Tuesday, June 28, 2011

Try again

Here are the pictures - I hope

Blogger and I don't seem to have a loving relationship at the moment

Scattering of Matt's ashes

Here is a link to the rest of the photos I took over the weekend.

In my struggles with Blogger in the last post I seem to have missed out Sue completely!!  She was definitely there, so I blame Blogger entirely

Here are the pictures

Saturday, June 25, 2011

Scattering of Matt's ashes

View from where we scattered the ashes
Pack Horse Inn - one of Matt's favourite pubs where we had lunch
Getting ready to scatter the ashes
Scattering the ashes
Lunch in the pub

Boo, Trev, Brian and I all met up in Hebden Bridge this weekend to scatter Matt's ashes.  He had told her where he wanted them scattered, under a single oak tree where other members of her family have had their ashes scattered.  The weather was a bit moist, but it didn't pour with rain so we set off to find the tree, and then all scattered them as close to the tree that we could get.

This is the view from the spot.

As Blogger is playing up I am having problems putting these into order, so next picture shows the pub Matt really liked where we went to have lunch after we had scattered the ashes.

Although it looks like we are scattering them around the telegraph pole, we are actually throwing them towards the single oak tree down hill from where we are standing.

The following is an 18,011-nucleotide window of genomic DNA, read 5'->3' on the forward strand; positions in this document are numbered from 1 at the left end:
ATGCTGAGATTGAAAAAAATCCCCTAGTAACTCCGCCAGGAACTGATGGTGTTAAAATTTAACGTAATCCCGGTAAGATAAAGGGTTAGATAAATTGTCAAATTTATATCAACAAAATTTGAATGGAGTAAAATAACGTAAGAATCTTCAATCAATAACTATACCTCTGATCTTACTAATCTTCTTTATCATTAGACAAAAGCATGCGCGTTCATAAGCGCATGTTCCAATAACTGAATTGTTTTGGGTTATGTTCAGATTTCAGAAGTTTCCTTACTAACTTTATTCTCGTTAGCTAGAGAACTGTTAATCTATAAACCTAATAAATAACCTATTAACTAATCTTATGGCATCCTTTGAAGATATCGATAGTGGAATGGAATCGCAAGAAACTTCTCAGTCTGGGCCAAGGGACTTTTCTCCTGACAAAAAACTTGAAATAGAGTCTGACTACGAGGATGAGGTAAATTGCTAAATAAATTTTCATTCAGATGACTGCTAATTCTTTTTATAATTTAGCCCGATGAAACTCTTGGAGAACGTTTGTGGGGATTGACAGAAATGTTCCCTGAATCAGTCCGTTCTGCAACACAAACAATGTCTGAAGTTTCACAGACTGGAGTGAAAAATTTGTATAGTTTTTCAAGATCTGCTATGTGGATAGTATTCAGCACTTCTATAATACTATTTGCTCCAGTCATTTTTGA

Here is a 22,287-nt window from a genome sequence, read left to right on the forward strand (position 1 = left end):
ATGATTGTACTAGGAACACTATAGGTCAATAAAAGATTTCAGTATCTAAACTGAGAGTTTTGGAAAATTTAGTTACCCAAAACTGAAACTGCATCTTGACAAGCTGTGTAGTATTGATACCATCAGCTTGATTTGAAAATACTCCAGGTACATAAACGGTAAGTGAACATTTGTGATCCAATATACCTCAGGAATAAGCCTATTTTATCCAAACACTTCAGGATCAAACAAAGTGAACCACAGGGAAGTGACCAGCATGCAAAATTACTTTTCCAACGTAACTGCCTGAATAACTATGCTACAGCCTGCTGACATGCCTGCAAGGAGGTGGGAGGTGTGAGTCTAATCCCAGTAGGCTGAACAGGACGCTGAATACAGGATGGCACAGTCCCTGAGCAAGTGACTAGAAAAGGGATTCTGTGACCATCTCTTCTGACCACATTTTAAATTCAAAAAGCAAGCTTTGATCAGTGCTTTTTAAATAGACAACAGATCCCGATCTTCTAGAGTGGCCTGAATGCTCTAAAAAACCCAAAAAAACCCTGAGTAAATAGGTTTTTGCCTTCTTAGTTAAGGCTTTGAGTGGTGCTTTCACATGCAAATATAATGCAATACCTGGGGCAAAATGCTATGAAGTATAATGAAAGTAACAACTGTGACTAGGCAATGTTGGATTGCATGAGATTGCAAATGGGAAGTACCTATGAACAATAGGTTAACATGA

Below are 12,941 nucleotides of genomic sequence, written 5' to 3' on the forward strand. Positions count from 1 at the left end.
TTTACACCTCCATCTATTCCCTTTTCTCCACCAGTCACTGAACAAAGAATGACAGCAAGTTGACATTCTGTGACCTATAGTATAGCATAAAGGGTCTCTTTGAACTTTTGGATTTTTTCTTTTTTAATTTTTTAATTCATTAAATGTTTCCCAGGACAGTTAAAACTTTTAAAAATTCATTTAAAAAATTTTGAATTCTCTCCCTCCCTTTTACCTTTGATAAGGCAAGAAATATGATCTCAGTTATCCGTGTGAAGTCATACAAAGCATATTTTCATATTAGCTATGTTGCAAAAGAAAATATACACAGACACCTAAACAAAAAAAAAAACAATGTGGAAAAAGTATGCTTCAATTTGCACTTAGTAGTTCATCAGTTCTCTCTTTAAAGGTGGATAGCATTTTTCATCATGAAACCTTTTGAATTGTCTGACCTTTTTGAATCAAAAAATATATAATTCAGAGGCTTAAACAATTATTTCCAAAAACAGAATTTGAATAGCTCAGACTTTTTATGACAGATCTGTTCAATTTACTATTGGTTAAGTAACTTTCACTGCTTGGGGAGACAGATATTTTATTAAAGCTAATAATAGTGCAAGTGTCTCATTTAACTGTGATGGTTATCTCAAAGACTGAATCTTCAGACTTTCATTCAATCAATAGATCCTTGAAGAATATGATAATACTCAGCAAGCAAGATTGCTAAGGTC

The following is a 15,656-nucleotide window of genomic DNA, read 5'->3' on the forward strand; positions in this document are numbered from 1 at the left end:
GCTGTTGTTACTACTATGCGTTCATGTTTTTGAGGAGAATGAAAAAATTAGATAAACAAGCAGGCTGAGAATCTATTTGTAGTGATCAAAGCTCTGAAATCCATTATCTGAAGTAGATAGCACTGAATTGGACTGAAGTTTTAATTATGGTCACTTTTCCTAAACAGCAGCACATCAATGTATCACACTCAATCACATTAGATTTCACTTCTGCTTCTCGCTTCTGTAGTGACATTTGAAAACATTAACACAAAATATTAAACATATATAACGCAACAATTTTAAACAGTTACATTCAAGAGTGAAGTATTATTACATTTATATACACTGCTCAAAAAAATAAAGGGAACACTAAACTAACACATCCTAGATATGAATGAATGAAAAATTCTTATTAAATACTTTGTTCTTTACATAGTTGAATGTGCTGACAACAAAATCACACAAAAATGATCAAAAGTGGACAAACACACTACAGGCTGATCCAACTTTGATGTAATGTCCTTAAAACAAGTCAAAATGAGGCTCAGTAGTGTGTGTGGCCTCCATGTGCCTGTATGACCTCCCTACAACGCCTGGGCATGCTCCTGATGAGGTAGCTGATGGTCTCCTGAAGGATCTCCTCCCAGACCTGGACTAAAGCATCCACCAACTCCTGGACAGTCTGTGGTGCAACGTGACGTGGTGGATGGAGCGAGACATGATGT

The view from the tree is lovely and the valley is quite beautiful.  It is a lovely spot

Wednesday, June 15, 2011

Lens envy

A couple of weeks ago the sun was shining and Trev and I decided to head for the seaside resort of Dunwich Heath. Our plan to have a picnic then walk along the coast for a few miles. Find a cream tea and consume it and then head back.
So when we got there we had our picnic in a force 10 gale. We had to hold onto the entire meal before it went flying off towards the Netherlands. So a quick rethink!
We both quite like birdwatching so we decided to do the adjacent bird sanctuary Minsmere which is behind the sea wall and more sheltered.

It is several meres with many an observation hide. We strolled for a bit then climbed up to the first hide only to realise the flagrant amateur birders that we are. I have never seen camera equipment and observation gear like it unless it was at the Royal Wedding or an observatory. These people had thousands of pounds worth of equipment! It was mind boggling. Whereas Trev had a normal camera and normal binoculars and I had a monocular. I looked like I was heading for a stamp collectors fare and had lost my way.
The true birders ignored us as we were not worthy of their attention. They were there for the day and were not giving up their seats for rank part timers like us.
Some of them had their children there. If every my children complain about the boring things I may have made them do in their childhood (OK they do have a point with Kenneth Brannagh's four hour Hamlet) I will point out how much more bored they could have been.
Anyway, we enjoyed looking at the birds very much and I think Trev is hankering after some better binoculars for his birthday when I thought I had planted the idea of a Kindle in his mind.  Jill did point out that at a place like that you could stare intensely into a tree and you were bound to attract a crowd!